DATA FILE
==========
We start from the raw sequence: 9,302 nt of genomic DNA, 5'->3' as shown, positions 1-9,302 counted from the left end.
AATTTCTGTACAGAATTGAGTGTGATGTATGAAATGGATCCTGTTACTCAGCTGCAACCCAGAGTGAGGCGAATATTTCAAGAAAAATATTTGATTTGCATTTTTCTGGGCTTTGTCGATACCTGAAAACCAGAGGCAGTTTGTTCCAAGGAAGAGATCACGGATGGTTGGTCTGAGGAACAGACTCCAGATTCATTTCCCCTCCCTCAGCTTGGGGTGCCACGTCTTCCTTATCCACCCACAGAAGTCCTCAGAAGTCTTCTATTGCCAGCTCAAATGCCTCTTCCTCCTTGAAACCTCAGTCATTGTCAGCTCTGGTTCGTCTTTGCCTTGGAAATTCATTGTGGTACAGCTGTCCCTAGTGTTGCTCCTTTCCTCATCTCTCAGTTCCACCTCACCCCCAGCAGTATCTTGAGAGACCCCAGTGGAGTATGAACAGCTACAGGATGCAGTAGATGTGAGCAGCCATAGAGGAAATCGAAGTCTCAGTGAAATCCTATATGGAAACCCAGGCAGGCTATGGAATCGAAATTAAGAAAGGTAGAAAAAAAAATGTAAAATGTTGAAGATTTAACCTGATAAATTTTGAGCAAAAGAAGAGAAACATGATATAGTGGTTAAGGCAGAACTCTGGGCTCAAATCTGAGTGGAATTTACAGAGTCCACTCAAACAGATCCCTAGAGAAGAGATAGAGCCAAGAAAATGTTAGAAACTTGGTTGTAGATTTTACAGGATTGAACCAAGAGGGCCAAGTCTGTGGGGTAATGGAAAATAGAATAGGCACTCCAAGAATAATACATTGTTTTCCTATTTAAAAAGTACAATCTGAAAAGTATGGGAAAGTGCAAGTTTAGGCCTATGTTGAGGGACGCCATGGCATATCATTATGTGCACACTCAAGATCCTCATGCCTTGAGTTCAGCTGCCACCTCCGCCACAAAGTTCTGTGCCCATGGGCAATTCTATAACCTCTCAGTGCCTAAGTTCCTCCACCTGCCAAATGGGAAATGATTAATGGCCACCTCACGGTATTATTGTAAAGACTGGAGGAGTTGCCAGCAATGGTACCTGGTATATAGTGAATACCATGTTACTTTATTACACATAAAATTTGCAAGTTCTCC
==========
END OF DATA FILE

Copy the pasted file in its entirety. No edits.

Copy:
We start from the raw sequence: 9,302 nt of genomic DNA, 5'->3' as shown, positions 1-9,302 counted from the left end.
AATTTCTGTACAGAATTGAGTGTGATGTATGAAATGGATCCTGTTACTCAGCTGCAACCCAGAGTGAGGCGAATATTTCAAGAAAAATATTTGATTTGCATTTTTCTGGGCTTTGTCGATACCTGAAAACCAGAGGCAGTTTGTTCCAAGGAAGAGATCACGGATGGTTGGTCTGAGGAACAGACTCCAGATTCATTTCCCCTCCCTCAGCTTGGGGTGCCACGTCTTCCTTATCCACCCACAGAAGTCCTCAGAAGTCTTCTATTGCCAGCTCAAATGCCTCTTCCTCCTTGAAACCTCAGTCATTGTCAGCTCTGGTTCGTCTTTGCCTTGGAAATTCATTGTGGTACAGCTGTCCCTAGTGTTGCTCCTTTCCTCATCTCTCAGTTCCACCTCACCCCCAGCAGTATCTTGAGAGACCCCAGTGGAGTATGAACAGCTACAGGATGCAGTAGATGTGAGCAGCCATAGAGGAAATCGAAGTCTCAGTGAAATCCTATATGGAAACCCAGGCAGGCTATGGAATCGAAATTAAGAAAGGTAGAAAAAAAAATGTAAAATGTTGAAGATTTAACCTGATAAATTTTGAGCAAAAGAAGAGAAACATGATATAGTGGTTAAGGCAGAACTCTGGGCTCAAATCTGAGTGGAATTTACAGAGTCCACTCAAACAGATCCCTAGAGAAGAGATAGAGCCAAGAAAATGTTAGAAACTTGGTTGTAGATTTTACAGGATTGAACCAAGAGGGCCAAGTCTGTGGGGTAATGGAAAATAGAATAGGCACTCCAAGAATAATACATTGTTTTCCTATTTAAAAAGTACAATCTGAAAAGTATGGGAAAGTGCAAGTTTAGGCCTATGTTGAGGGACGCCATGGCATATCATTATGTGCACACTCAAGATCCTCATGCCTTGAGTTCAGCTGCCACCTCCGCCACAAAGTTCTGTGCCCATGGGCAATTCTATAACCTCTCAGTGCCTAAGTTCCTCCACCTGCCAAATGGGAAATGATTAATGGCCACCTCACGGTATTATTGTAAAGACTGGAGGAGTTGCCAGCAATGGTACCTGGTATATAGTGAATACCATGTTACTTTATTACACATAAAATTTGCAAGTTCTCC